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Stewart heralds Sessions’ testimony, says probes should continue

First Published      Last Updated Jun 14 2017 07:55 am

Rep. Chris Stewart, a member of the House Intelligence Committee, praised Attorney General Jeff Sessions' impassioned testimony before a Senate panel over questions about his contacts with Russian officials and the firing of FBI Director James Comey.

"I was glad to see Mr. Sessions pretty emotionally defend himself in the [atmosphere with] a lot of innuendo, a lot of people saying he had false testimony before Congress when it really it was an oversight that anyone of us could have made," Stewart said. "I think this is a good man who deserves respect and support rather than people who seem really willing to cast the worst possible light on the situation."




The Senate Intelligence Committee questioned Sessions, a former Alabama senator, under oath for several hours Tuesday, pressing him on why he didn't disclose a meeting with Russian Ambassador Sergey Kislyak and his conversations with President Donald Trump about terminating Comey's employment.

Sessions charged that "these false attacks, the innuendos and the leaks, you can be sure, will not intimidate me" and said that in the end, the attacks on him have "only strengthened my resolve to fulfill my duty."

Stewart, who saw portions of the hearing and read most of the transcript that was available Tuesday evening, said he considered Sessions' responses appropriate in not discussing his conversations with Trump. Sessions pushed back several times under questioning from Democrats, saying he would not talk about his private communications with the president.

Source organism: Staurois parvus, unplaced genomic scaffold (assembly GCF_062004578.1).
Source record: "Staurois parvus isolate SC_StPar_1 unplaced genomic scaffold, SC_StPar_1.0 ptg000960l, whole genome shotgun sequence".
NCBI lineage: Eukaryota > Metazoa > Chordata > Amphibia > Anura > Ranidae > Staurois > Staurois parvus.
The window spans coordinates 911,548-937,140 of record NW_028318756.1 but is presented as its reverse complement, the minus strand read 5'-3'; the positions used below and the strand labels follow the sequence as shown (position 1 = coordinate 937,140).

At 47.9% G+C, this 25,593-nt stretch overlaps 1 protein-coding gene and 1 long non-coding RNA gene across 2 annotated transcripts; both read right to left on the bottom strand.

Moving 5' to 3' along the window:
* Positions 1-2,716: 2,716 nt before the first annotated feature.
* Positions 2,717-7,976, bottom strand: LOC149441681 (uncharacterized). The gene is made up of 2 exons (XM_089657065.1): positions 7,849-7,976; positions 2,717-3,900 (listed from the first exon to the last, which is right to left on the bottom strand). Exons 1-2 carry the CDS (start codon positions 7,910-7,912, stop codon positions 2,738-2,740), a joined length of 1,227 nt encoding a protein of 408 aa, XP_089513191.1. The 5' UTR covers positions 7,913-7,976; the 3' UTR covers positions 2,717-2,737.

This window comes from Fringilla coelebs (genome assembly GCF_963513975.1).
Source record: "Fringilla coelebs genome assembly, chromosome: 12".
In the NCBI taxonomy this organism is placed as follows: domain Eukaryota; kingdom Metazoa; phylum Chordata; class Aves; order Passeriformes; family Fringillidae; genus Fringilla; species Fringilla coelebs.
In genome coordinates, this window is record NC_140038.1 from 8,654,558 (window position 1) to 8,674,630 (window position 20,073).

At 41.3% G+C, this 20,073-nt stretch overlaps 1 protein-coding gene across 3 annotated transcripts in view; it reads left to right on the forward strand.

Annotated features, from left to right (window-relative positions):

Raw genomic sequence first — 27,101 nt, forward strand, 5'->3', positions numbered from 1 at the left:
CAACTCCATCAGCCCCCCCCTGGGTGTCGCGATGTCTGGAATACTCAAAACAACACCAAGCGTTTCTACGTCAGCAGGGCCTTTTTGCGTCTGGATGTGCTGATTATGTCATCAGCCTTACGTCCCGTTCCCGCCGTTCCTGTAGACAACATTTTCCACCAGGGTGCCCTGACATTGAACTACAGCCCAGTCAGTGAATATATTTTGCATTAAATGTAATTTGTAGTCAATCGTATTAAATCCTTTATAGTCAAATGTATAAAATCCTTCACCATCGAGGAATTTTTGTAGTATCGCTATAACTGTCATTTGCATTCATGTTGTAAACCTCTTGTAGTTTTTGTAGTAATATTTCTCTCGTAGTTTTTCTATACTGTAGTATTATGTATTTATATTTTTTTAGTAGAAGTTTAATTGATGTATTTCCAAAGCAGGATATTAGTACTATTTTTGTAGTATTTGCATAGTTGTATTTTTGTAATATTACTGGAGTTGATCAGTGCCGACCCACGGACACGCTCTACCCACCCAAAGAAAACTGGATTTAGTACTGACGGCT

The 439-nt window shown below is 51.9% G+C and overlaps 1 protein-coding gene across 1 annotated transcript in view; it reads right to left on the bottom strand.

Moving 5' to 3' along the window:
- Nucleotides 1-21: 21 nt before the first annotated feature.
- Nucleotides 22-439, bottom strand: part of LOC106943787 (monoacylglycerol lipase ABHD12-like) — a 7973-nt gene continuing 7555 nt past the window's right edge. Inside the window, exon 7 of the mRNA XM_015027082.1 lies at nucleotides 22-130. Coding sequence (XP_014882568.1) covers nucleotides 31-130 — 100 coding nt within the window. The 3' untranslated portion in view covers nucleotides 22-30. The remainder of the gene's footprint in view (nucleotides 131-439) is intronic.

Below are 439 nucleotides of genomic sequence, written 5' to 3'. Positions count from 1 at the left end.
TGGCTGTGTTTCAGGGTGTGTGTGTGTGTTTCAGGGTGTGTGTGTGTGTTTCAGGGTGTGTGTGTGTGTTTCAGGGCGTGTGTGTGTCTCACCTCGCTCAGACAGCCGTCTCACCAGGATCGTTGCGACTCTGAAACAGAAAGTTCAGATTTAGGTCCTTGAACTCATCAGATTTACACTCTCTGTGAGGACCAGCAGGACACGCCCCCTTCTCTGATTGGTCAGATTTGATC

Stewart added that there is no evidence of collusion between the Russians and Trump's aides or associates, though the Utah Republican said the investigations should continue. The House Intelligence Committee and its Senate counterpart are investigating the Russian meddling in the 2016 election, and former FBI Director Robert Mueller has been appointed as a special counsel to review possible violations of the law.

"The thing that drives this whole thing, and that you just can't overlook the importance of it, is that Russia sought out to interfere with our election," Stewart said. "They clearly did accomplish what they set out to do, which is to undermine our faith in democracy and elections, and we didn't respond to it very well. And we've got to figure that out."

There's no way to separate the questions about Trump's team interacting with Russian officials from the overall investigation, Stewart added.

"If Trump and his associates have done something improper, you've got to investigate that as well," Stewart said. "You really can't separate the two of them. Look at all of them. Look at everything. But to this point, we don't see any direct evidence of collusion, so we'll continue to look at that, but what we do have is evidence of meddling and manipulation, and we've got to figure out how to deal with that."

Stewart said there is proof of President Barack Obama's administration "unmasking" — revealing a U.S. citizen's identity in surveillance of foreign officials — and leaking of classified information, which should be prosecuted.

tburr@sltrib.com

 

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